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Too Much TV-watching and Lack of Exercise Diminish Mental Capacity at Middle Age

By Eowyn @DrEowyn

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Alan Mozes reports for HealthDay News (via WebMD), Dec. 2, 2015, that young adults who watch tons of TV, and spend more time on the couch than at the gym, may end up paying for it with diminished mental performance in middle-age, new research suggests.

Tina Hoang, a staff research associate with the Northern California Institute for Research and Education at the Veterans Affairs Medical Center in San Francisco, said, “We found that low physical activity and high TV watching in young adulthood were associated with worse cognitive [mental] function” in middle-age. Hoang said that finding was “particularly surprising,” given that the current study pointed to a negative impact on mental function in people who were mostly in their 50s, thereby implying that mental function in people older than 50s could be even more impaired.

Nevertheless, Hoang cautioned that “this is really a preliminary study” and acknowledged that while TV time and physical inactivity seem to be associated with diminished mental ability, the study couldn’t show whether or not such lifestyle factors actually cause mental decline. “More work is needed to really understand this relationship,” she added.

The study findings were published in the Dec. 2 online edition of JAMA Psychiatry.

To gauge the long-range mental health impact of TV and physical activity habits, investigators enlisted more than 3,200 men and women. Study participants were an average of about 25 years old when the study began; 55% were white, 57% were female. More than 90% of the study volunteers had finished high school.

Over the 25-year study, all of the participants completed at least three detailed lifestyle questionnaires, including their physical activity and how many hours a day they spent watching TV.

The study defined “high TV-viewers” as people who watched more than three hours of TV per day during the prior year. Mental capacity was assessed by testing that looked at verbal memory skills, and the ability and speed with which participants were able to plan, organize and perform mental tasks.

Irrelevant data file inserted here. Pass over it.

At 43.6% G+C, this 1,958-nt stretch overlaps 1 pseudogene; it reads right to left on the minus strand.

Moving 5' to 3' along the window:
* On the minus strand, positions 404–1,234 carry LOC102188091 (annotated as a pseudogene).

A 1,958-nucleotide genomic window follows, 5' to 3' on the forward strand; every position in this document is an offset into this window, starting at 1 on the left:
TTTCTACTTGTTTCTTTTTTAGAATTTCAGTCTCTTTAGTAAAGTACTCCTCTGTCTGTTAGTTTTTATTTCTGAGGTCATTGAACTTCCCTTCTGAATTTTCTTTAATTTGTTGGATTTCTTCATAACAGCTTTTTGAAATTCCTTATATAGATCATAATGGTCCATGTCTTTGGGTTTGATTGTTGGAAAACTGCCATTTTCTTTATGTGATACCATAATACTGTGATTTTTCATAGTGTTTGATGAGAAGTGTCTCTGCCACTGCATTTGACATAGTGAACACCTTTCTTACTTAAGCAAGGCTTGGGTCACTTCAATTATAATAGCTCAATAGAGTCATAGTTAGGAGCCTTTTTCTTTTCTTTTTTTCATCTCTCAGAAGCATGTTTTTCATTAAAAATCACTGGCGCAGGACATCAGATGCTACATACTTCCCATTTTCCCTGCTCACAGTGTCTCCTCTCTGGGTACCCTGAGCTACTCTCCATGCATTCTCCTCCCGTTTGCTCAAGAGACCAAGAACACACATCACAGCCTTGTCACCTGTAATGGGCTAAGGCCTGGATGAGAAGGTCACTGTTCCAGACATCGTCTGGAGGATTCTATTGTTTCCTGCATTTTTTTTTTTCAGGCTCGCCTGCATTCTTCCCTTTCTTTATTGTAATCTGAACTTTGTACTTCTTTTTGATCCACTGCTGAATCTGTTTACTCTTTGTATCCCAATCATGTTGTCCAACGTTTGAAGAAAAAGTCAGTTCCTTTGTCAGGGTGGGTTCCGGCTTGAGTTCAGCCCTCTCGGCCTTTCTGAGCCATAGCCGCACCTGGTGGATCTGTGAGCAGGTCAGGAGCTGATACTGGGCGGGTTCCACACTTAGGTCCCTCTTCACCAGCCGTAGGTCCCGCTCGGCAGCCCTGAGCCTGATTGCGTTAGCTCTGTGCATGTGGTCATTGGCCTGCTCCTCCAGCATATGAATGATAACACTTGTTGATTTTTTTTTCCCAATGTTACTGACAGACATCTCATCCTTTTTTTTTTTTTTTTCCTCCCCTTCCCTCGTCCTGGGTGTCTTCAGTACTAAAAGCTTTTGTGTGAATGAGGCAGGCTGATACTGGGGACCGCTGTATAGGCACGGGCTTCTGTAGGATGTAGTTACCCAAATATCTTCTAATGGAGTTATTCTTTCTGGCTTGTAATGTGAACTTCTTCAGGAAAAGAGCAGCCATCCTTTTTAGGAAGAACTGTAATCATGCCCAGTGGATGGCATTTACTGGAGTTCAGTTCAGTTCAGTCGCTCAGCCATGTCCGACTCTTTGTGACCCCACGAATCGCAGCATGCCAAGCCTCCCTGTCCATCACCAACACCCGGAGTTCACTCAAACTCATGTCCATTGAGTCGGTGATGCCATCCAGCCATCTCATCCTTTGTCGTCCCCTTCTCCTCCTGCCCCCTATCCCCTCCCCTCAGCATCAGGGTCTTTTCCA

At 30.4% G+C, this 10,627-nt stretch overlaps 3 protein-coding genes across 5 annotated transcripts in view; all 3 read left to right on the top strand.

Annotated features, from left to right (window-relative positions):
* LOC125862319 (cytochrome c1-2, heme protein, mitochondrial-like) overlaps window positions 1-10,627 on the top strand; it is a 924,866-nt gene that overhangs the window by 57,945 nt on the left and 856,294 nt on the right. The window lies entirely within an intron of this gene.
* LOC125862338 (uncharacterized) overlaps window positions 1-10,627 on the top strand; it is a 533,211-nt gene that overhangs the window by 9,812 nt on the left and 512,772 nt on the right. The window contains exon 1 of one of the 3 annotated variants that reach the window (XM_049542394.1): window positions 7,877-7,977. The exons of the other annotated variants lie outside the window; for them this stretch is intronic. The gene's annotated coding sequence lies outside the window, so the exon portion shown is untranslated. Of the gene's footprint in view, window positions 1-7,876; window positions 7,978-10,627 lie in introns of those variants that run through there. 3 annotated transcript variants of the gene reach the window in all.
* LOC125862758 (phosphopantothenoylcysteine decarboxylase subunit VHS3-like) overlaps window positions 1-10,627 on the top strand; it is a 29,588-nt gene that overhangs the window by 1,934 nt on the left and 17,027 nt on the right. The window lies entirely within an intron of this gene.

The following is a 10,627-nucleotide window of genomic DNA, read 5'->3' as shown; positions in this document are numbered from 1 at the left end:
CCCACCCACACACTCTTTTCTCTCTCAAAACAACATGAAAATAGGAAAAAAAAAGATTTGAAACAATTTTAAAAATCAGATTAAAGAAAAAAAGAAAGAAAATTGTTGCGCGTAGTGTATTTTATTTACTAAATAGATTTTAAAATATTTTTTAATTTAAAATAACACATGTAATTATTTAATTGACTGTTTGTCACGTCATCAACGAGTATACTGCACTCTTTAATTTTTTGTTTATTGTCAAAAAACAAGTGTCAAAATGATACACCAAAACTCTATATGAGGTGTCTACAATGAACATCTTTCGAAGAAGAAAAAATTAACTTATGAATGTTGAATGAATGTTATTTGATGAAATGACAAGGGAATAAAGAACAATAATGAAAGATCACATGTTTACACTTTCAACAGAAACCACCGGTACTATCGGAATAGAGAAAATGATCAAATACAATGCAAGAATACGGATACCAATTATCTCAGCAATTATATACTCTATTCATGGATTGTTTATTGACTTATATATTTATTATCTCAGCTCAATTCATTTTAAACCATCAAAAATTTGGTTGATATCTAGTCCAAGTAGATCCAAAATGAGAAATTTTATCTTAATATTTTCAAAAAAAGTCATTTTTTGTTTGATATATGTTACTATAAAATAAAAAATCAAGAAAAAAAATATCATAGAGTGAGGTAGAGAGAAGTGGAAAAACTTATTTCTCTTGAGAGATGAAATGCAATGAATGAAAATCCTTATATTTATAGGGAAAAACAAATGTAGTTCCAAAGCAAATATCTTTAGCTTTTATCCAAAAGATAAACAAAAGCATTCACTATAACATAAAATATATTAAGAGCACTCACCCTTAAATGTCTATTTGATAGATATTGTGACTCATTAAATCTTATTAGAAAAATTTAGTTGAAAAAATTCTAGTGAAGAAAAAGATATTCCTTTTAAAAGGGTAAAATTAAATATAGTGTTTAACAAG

Here are the study’s findings:

  • 11% of the study volunteers were high TV-watchers who, at middle-age, were more likely to fare poorly on most mental function testing compared with low TV-watchers. The one exception the researchers discovered was that high TV-watchers did not fare worse in terms of verbal memory.
  • 16% of the study participants had engaged in low physical activity levels. They were significantly more likely than those ranked high to fare poorly in terms of the ability to think quickly and perform mental tasks.
  • Those who were both high TV-viewers and low exercisers had up to double the risk for poor mental performance by middle-age, compared with those who had been both low TV consumers and more physically active during young adulthood.

Hoang said the researchers “did try to control for some confounding factors, such as education, body mass index, smoking and alcohol use. But there may be others that we were not able to account for.”

Susan Albers, a psychologist in the department of psychiatry and psychology with the Cleveland Clinic in Wooster, Ohio, cautioned that, ultimately, “there are too many variables and confounding factors to say that the behaviors of TV watching and a sedentary lifestyle is a direct ticket to cognitive deficits.” However, Albers conceded that “there is no surprise that there is an association” and that the study clearly shows that “what you do in your teens and early adulthood matters. “Young adults often don’t make the connection between what they do now and what happens 25 years from now. This study helps connect the dots.”


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